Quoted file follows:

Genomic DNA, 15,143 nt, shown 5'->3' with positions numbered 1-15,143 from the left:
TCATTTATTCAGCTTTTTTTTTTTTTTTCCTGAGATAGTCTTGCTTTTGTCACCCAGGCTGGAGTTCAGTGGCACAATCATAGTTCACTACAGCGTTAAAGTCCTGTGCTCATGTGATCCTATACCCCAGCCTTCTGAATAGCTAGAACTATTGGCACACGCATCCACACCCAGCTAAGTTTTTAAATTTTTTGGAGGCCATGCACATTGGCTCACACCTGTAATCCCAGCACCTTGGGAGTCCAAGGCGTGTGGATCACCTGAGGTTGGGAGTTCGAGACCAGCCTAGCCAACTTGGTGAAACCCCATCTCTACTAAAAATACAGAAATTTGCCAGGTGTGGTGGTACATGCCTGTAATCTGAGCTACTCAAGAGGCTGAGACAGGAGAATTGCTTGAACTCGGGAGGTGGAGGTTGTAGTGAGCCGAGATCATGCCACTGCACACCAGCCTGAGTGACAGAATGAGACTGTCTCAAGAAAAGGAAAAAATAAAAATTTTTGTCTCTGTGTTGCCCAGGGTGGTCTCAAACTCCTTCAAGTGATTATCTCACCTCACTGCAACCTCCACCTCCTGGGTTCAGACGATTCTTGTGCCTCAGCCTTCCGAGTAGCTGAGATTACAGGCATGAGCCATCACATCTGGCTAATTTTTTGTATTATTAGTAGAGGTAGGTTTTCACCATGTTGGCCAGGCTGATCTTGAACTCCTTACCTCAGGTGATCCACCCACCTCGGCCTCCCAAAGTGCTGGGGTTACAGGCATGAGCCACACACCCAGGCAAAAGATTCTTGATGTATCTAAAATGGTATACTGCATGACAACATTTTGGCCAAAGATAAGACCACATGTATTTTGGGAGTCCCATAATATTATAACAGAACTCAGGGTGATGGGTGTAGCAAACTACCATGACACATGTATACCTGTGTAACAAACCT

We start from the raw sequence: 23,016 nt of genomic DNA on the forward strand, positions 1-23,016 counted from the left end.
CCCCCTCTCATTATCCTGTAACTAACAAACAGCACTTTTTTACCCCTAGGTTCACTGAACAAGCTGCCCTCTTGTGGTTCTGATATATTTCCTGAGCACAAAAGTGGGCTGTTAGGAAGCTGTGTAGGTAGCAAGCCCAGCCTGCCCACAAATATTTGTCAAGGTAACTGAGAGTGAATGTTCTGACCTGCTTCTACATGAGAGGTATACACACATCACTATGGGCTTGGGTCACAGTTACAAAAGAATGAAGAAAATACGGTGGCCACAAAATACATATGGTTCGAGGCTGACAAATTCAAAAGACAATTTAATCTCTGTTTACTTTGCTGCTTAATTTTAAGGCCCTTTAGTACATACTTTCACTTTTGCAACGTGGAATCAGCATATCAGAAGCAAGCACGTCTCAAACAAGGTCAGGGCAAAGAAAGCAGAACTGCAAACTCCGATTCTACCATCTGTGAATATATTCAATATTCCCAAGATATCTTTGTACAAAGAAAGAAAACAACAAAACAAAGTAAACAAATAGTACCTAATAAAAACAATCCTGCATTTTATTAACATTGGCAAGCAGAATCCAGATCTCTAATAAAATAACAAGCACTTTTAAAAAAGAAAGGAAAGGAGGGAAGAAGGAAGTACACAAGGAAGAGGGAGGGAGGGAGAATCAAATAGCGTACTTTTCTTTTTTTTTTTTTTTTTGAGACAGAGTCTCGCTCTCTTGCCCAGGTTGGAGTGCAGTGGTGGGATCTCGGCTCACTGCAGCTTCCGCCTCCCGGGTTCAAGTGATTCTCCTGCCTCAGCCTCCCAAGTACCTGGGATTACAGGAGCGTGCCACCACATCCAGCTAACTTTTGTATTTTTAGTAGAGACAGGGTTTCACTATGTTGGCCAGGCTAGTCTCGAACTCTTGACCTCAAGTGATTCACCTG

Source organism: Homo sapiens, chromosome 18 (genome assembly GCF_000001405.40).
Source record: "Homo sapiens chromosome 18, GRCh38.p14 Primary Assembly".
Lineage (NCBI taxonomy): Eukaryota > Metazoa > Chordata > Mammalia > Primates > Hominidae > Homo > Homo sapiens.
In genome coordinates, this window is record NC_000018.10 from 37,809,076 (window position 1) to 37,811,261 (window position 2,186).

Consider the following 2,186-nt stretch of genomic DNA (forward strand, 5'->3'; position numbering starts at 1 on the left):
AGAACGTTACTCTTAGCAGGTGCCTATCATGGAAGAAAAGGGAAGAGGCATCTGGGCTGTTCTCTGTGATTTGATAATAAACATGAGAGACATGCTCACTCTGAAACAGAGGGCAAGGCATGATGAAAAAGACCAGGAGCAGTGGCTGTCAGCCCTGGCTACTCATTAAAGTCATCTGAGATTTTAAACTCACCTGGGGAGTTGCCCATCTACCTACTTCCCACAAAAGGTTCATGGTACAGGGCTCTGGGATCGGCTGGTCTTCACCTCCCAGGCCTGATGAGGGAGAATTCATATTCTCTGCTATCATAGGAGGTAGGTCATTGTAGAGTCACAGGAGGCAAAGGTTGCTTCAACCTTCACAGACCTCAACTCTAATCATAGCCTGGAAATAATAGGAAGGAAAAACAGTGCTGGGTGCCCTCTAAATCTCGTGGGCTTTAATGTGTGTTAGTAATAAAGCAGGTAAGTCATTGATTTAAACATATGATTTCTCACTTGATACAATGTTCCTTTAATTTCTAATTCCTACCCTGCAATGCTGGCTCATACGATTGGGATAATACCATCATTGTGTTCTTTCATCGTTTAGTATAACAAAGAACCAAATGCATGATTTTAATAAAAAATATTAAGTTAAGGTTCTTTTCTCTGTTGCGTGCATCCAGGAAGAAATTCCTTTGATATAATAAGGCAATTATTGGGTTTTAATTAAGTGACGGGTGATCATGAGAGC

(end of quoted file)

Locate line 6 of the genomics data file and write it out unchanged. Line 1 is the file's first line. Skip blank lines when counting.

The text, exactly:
Source record: "Homo sapiens chromosome 18, GRCh38.p14 Primary Assembly".